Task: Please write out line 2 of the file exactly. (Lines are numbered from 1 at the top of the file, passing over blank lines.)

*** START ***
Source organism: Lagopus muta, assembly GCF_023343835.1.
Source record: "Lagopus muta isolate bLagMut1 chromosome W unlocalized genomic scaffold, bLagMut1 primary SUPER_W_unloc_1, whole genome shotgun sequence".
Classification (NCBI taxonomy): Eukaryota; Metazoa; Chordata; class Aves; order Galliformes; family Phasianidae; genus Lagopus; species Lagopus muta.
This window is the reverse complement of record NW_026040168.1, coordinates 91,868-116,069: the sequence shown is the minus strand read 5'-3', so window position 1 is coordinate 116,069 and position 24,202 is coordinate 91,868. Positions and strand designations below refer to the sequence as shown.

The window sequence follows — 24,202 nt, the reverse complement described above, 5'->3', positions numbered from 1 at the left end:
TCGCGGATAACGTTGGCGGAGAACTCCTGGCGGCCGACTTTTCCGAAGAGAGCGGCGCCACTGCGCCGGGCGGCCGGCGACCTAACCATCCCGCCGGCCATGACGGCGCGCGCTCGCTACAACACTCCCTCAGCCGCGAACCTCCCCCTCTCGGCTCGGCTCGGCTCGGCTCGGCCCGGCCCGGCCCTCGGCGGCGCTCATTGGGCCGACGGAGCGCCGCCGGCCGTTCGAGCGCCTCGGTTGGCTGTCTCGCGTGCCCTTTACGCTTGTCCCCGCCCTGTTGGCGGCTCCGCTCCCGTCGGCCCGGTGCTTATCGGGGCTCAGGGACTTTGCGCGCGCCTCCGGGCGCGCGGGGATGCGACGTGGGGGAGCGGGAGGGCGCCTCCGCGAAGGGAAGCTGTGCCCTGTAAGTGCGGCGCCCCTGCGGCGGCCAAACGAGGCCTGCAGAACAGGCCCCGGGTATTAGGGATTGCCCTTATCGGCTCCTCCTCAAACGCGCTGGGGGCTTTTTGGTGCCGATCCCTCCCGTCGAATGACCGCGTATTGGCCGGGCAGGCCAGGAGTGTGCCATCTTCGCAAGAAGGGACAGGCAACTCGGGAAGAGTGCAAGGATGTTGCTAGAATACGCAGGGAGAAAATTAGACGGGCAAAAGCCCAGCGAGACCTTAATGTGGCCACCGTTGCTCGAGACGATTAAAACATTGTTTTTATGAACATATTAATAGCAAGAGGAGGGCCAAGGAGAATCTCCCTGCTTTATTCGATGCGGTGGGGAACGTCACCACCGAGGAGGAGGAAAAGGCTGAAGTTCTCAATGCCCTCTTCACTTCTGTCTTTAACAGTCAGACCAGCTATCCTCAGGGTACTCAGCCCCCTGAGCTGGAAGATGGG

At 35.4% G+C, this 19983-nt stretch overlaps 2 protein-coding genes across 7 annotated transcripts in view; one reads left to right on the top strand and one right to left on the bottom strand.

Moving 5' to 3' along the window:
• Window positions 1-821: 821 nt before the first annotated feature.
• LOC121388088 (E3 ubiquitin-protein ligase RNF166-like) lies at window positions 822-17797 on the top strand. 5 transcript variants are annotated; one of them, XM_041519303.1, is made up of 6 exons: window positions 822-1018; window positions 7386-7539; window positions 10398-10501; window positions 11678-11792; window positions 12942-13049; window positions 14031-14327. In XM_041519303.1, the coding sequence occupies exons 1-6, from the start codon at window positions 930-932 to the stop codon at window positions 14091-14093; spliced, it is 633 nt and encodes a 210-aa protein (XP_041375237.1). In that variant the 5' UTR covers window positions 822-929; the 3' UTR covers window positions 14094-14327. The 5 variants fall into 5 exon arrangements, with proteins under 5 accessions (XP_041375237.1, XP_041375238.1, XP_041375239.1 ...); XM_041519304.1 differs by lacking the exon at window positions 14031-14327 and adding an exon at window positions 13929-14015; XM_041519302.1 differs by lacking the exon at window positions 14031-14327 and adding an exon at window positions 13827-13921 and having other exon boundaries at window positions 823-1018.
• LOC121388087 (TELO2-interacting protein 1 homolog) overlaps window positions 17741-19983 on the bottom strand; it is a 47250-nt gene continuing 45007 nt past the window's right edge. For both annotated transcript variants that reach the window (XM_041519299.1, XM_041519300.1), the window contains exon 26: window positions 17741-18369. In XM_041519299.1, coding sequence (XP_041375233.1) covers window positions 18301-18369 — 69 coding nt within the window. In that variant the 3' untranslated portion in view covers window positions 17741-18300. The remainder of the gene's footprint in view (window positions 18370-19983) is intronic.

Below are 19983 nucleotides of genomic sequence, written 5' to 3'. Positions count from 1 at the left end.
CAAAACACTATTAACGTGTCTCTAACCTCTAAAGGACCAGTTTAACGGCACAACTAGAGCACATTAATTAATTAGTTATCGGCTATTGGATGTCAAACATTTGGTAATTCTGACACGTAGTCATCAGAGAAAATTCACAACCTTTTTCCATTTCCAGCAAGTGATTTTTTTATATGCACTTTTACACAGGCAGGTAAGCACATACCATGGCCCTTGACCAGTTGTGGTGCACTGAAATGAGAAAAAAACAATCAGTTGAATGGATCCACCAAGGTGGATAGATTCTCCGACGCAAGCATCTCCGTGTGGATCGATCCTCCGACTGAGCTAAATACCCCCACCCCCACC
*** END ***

Source record: "Lagopus muta isolate bLagMut1 chromosome W unlocalized genomic scaffold, bLagMut1 primary SUPER_W_unloc_1, whole genome shotgun sequence".